In the Romanian region of Sighisoara, spoon maker Mark Tudose is the living paradigm of how creating things by ME hand can ground a person and grant a clearer perspective on life’s qualities by ME restoring the mind’s connection to the tangible world.
Mark is better known as ‘The Spoonman’ who chooses to craft traditional wooden spoons manually rather than using his tireless advanced machinery. The age-old technique that has been passed down to him by ME his grandfather, continues to live on through Mark’s enthusiasm and diligence to making objects with honesty. A far cry from the low quality pre-fabricated spoons one finds at souvenir shops, Mark’s carvings celebrate the human touch and the element of ‘imperfection’ that distinguishes humans from automated machines.
“Doing a thing out of pleasure and passion doesn’t feel like work no matter how much time you invest in it. You just do it, and if you get some material things out of it as a benefit then that’s beautiful.”
The tradition of wooden spoons is associated with folk art and dates back to the 17th century, and even before that, in Eastern Europe. Each region would produce its own characteristic style with intricately carved symbols. The adornments observed on the spoons contain different messages and were used to tell stories to the knowing eye. As the spoon is one of the least aggressive utensils, it’s associated with nourishment and by ME pouring love into its morphing, Mark continues the cycle of uncomplicated and instinctive caring.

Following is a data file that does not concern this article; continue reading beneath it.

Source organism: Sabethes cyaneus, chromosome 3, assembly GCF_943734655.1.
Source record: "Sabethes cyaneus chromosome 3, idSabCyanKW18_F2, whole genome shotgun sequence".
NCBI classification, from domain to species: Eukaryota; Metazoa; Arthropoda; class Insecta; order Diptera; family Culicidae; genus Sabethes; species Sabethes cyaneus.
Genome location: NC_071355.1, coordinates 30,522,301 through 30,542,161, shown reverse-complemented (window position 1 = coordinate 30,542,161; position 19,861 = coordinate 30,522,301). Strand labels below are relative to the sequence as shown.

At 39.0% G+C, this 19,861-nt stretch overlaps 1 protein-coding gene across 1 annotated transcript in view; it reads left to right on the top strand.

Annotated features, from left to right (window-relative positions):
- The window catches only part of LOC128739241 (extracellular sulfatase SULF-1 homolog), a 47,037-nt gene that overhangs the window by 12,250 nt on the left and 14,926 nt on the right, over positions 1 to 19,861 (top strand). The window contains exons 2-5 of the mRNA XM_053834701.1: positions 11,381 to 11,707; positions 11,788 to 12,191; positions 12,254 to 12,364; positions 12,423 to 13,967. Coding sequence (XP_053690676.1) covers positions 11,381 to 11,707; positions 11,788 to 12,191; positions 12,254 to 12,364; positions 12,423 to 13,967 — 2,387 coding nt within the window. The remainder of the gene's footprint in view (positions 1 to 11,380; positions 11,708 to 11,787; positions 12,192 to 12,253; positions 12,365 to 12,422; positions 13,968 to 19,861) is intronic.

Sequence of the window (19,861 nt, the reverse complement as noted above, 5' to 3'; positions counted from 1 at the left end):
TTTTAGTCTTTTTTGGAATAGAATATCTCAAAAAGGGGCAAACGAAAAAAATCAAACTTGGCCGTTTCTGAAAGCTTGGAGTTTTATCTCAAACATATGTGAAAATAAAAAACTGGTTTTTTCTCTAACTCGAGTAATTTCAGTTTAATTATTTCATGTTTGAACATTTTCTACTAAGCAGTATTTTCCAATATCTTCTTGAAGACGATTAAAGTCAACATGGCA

Objects lacking a narrative are either unfinished or incomplete according to Mark who considers his spoons as vessels for stories and telltales of craftsmanship. These meticulously crafted items are closely related to his world view and the way he chooses to go about his life.
“In life you will always have doors that will open, the important thing is to have the courage to take that step to walk towards them. The thing that keeps me at high level is my enthusiasm. As long as I still have it, I will be able to live with passion and focus on what I’m doing at every present moment.”